The theme of the Angus Reid poll was religious belief and practice. In keeping with that theme, the Cardus Halo Calculator drew on research into the economic impact of local faith communities. The results reflect how work at the community level produces large common-good dividends. There is a great deal more work to do if we are to understand, even descriptively, how this works, but carrying out this work is one way that social capital research can be applied to specific institutional contexts in our communities. Social capital research examines our social resources: how connected we are to other people and institutions and whether we have enough connections, whether those connections benefit us and how, and how they are changing over time. For example, there is growing recognition that social isolation is increasing. Greater social isolation has been linked to premature death and a range of negative health effects. Those effects translate into greater demand on the health budgets in an era when that particular system is under considerable strain.
The second question is how the organizational or institutional settings that produce and sustain these relational common goods actually work. While observation can help us understand where these common goods come from, we must sharpen our understanding of how common-good social resources decline, change and — hopefully — grow.
The Toronto urbanist Jane Jacobs taught us how our biases about the economic health of a community can lead to false assessments. In The Death and Life of Great American Cities, she writes that North Boston had an intricate and fully functioning social ecology, despite its economic deprivation. She observed those dynamics at a local level, on foot. In contrast, her municipal planner friend, who knew the area only by maps and drive-by glances, concluded it was in a dire state and needed rehabilitation. Jacobs had to convince him to take another look. Social resources can exist in places that aren’t new or polished, and it can be absent in places that appear to be successful in every other way. Social capital research helps us understand that social poverty might not neatly follow economic curves.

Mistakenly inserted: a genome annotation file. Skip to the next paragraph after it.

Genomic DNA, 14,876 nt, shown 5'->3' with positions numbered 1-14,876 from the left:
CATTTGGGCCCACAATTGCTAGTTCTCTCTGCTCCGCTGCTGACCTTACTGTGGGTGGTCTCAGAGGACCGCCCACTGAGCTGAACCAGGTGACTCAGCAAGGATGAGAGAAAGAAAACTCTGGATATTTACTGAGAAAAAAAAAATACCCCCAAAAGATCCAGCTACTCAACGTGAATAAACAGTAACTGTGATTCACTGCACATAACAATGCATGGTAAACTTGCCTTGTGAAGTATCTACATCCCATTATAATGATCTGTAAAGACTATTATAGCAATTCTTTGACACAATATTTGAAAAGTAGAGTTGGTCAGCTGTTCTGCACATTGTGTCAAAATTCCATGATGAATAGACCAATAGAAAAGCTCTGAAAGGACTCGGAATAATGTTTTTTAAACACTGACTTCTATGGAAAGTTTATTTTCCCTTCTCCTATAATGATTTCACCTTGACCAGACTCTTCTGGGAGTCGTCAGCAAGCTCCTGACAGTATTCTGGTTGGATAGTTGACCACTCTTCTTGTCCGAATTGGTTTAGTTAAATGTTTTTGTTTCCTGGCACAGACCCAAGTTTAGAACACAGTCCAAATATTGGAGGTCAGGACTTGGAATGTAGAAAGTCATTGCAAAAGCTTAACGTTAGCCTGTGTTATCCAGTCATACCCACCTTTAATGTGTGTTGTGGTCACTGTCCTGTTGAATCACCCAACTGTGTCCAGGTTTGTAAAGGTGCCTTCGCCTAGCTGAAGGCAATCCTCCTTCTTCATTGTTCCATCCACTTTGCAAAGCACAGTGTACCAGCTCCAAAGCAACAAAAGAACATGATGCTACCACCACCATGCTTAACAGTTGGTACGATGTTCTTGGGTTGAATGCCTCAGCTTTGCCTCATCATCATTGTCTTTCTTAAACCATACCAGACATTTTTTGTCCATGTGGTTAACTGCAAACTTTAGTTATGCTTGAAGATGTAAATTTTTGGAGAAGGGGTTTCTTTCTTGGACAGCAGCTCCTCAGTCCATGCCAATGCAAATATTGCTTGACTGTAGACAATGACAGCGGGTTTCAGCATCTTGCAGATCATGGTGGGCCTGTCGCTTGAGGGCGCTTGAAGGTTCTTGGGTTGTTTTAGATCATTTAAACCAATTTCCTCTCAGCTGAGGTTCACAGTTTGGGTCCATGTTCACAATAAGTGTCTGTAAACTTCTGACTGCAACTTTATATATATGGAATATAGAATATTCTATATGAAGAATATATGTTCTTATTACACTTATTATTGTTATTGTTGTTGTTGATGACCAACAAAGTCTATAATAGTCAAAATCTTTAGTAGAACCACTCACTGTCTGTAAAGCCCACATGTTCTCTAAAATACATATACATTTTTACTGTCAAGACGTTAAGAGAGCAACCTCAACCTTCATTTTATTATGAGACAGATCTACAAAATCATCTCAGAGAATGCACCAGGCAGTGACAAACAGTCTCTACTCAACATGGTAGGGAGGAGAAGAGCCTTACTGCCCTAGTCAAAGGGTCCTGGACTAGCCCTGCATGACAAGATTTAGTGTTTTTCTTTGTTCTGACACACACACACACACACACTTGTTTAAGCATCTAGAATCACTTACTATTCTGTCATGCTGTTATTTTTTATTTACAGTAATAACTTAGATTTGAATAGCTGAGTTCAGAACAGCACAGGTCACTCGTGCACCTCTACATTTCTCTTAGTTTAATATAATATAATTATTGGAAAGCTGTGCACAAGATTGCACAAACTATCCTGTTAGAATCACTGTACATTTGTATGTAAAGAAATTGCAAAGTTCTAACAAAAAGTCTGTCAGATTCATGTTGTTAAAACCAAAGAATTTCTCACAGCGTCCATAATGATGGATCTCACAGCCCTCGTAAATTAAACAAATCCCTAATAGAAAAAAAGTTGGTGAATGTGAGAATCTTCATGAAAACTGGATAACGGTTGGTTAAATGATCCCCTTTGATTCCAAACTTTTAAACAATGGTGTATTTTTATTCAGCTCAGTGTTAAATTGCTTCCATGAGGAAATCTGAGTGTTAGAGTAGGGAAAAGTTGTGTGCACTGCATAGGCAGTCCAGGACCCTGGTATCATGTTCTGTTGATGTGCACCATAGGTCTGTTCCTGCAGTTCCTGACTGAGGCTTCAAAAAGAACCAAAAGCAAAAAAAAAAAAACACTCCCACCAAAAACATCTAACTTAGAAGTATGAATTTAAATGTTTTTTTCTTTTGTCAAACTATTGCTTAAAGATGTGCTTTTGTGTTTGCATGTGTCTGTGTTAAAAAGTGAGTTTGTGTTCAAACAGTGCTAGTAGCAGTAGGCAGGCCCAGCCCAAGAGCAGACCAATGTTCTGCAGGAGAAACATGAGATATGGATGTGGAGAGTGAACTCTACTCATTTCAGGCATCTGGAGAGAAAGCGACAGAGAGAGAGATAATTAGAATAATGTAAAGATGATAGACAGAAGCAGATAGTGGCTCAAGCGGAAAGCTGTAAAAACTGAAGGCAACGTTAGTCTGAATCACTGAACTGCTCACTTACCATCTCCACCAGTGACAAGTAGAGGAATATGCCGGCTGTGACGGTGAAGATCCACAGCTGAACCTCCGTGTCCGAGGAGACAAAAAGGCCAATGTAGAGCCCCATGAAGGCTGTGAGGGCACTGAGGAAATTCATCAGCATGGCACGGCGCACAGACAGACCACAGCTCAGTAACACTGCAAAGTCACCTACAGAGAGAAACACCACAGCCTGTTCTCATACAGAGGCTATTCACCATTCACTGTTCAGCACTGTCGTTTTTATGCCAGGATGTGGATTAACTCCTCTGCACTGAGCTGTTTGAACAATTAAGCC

The third question is how the groups, organizations and institutions that produce these civil society relational goods can be encouraged to continue to provide common-good resources to their communities. We also need to better understand how new and potentially different forms of collective activity can be established and grown so as to encourage a more fully functioning society. We know from the 2013 Canadian General Social Survey that behaviours like donating time and money to others often arise from collective practices and attitudes: people who are part of religious groups or are active in their communities donate more than those who are not so involved. New research suggests that the collective aspect is key, since atheists who are active are also significantly more committed in giving time and money, albeit not to religious organizations.
It may well be that in order to create effective policy for boosting community development, improving health factors and deepening civic engagement, we need to understand how to reproduce the appropriate organizations and institutions.
While the study of social capital is not, of itself, a golden path through difficult policy puzzles, it is clear that in the acquisition of social capital, something very important takes place among us, something we hold in common that has neither mass nor dimension. Our future well-being requires us to better understand how we can draw on, conserve or invest this social capital as our communication, employment and family patterns change. National surveys can provide an overall picture but we will also need to continue to invest in understanding changes at a much more local level, because this is the scale at which we actually live our lives.
The late Nobel-Prize-winning economist of the commons, Elinor Ostrom, once observed that most governance textbooks are oriented to the national level, while most common-good formation is local. She advised that we find ways to allow more granular, community-level social norms to inform policy. Making high-level national decisions without community engagement, she argued, can result in “imposing sanctions and inducements [that] can crowd out the formation of social norms that can enhance cooperative behaviour in their own way.” Policies that are well intentioned but that displace the intricate labyrinths of human behaviour cannot achieve their desired ends.
This article follows from a November round table in Ottawa titled “Spirited Citizenship: Care, Conflict, and Virtue,” a joint Cardus/Angus Reid Institute initiative to mark Canada’s sesquicentennial.